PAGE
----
Today the blog Watch. Connect. Read. highlighted a writing contest for K-4 classrooms. It is the 7th Annual “Be-A-Famous-Writer” Contest sponsored by Mrs. P.
The videos I watched of Mrs. P fascinated me. She is such a jolly character.
What I love about the contest is it provides a great purpose for writing. I also love the PRIZE! The full details can be found at this site.
Here are the short details:
ENTRY DATES: SEPTEMBER 1, 2015.
Contest Closes: November 15, 2015
Winners Announced January 15, 2016
For classrooms K – 4th grade
Mrs. P invites your class to write a story on the topic of PETS for the 2015 contest theme, no less than 250 words and not to exceed 1,000 words. It may be fiction or non-fiction. Any classroom from Kindergarten through 4th grade may enter.
I hope if you are a K-4 teacher you will give this contest a try!
Boy Holding His Breath with Face Turning Blue — Image by © Phil Banko/CORBIS
The past two days I have seen this beautiful quote mentioned over and over:
“Reading is the inhale and writing is the exhale,” Donalyn Miller.
Next year I would like squeeze in some genre teaching in writing that correlates to my instruction in reading. Fairy tales is a genre studied in 3rd grade at my school. Here are a few things I want to remember about this genre when teaching students to write Fairy Tales (found on Fran’s Blog about her learning at TCRWP):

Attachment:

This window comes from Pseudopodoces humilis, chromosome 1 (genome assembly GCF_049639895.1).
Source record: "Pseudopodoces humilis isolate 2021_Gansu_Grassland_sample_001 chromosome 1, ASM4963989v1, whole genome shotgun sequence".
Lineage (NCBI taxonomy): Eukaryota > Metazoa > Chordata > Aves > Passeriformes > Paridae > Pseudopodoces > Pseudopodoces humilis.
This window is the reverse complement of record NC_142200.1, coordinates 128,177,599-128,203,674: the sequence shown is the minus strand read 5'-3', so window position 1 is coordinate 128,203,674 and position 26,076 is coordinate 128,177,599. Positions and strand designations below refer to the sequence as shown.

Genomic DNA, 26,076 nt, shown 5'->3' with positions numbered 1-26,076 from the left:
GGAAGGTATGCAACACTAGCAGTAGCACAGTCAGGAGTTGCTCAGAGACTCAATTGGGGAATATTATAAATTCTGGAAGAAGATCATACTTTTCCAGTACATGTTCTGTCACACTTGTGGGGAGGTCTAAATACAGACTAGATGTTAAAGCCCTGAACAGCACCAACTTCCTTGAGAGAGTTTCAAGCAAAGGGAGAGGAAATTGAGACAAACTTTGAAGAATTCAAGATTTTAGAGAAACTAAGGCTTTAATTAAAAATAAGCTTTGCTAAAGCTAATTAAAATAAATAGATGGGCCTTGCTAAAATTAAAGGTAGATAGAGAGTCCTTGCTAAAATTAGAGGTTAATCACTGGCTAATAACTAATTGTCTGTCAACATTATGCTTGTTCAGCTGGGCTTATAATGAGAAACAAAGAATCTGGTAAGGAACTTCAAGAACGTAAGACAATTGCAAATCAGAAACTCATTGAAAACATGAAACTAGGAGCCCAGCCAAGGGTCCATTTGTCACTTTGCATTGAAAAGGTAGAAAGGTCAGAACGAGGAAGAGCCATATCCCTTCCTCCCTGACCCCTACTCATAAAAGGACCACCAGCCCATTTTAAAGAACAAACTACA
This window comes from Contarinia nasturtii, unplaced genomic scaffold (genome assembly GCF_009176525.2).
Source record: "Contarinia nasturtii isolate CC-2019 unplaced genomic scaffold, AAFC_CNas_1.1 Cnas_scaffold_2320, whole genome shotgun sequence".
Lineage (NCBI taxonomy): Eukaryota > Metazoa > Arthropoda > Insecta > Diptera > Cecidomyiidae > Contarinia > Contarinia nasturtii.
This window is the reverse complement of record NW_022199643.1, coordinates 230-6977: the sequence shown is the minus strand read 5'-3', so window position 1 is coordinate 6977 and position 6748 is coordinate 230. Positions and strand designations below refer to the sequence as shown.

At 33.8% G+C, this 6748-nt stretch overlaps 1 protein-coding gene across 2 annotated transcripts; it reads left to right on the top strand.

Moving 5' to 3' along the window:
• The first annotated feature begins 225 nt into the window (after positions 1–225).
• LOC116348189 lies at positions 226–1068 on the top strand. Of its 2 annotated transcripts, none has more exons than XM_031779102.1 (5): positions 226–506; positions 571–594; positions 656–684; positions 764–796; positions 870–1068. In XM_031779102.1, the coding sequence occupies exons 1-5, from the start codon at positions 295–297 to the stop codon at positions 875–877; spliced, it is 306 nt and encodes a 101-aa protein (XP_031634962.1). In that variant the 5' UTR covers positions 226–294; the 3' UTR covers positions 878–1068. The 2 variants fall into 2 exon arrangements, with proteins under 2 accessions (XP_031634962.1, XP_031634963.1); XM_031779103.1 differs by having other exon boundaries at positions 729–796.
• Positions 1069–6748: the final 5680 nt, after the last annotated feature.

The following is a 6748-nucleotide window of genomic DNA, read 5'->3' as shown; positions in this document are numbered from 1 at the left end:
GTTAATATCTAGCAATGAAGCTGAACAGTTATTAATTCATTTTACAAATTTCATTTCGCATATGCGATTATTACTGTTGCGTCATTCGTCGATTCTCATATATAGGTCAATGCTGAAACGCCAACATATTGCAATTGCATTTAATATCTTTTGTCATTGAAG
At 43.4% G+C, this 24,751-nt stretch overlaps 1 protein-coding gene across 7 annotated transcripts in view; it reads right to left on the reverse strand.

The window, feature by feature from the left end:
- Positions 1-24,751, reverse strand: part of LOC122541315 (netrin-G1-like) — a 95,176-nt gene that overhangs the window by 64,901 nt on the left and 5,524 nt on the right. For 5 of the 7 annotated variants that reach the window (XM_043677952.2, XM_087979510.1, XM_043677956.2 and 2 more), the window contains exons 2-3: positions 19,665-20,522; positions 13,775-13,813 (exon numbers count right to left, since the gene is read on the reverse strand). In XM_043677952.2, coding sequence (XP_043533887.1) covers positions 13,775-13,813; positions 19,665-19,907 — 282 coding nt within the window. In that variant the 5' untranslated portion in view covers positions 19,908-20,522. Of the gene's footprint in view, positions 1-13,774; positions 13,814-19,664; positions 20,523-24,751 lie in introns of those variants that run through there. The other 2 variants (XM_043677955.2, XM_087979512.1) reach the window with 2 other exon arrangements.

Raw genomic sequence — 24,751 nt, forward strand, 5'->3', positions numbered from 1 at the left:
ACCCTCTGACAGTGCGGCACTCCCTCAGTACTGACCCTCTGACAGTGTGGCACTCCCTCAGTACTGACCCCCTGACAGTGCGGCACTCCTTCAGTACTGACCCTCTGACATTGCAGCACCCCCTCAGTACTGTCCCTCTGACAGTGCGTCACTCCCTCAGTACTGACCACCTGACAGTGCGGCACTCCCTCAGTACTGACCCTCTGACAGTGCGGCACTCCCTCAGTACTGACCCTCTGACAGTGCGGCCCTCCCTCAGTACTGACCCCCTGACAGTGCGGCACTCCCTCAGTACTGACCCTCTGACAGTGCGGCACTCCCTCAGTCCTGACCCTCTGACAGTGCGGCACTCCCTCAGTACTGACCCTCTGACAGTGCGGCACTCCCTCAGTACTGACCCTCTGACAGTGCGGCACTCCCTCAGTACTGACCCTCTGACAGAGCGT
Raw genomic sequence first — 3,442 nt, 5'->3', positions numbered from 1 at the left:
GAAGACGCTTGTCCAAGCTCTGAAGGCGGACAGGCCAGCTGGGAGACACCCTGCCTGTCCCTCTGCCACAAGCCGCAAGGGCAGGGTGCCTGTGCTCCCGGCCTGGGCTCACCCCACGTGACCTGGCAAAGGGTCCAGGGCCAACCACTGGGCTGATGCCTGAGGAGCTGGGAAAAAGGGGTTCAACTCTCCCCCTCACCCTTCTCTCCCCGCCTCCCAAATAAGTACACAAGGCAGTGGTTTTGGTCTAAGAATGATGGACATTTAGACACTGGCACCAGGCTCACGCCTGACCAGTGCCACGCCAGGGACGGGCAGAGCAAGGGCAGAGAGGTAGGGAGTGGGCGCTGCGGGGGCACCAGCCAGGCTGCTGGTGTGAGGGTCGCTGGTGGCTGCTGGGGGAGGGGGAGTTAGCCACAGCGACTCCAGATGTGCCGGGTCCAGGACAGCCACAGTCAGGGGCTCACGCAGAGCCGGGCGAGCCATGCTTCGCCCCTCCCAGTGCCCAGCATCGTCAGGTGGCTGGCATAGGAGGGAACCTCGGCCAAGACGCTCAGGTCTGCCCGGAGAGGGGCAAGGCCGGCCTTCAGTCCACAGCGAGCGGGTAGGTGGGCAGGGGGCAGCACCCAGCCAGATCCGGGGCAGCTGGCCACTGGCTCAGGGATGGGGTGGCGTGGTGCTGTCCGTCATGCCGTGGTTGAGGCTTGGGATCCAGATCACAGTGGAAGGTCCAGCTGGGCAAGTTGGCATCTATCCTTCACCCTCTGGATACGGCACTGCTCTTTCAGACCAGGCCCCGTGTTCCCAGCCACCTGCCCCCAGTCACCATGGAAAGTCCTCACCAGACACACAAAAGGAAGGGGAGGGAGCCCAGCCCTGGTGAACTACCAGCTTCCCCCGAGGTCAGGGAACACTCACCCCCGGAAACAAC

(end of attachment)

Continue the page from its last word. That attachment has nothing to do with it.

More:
Possible statements for a checklist for Fairy Tale writing:
- I tried to bring my character to life by using names, details, talking, actions, and inner thinking.
- I used show not tell to add details.
- I gave my character a quest or adventure.
- I gave my character a problem to solve or overcome.
- I used elements of magic in my story.
- I chose strong words that would help the reader picture my story.
- I have elements of three in my story.
Students should write a 5-6 page story with 10-12 lines of print on each page.
Although I taught these elements in reading and ask students to locate and identify them in their stories – I know students would form a stronger connection if they were given and opportunity to write in the genre as well. When we bring reading AND writing together the power of our teaching grows. As a reading specialist assigned to teach reading groups in various classrooms it is often a challenge to squeeze in writing but I need to remember the quote above and allow my students to breathe out too.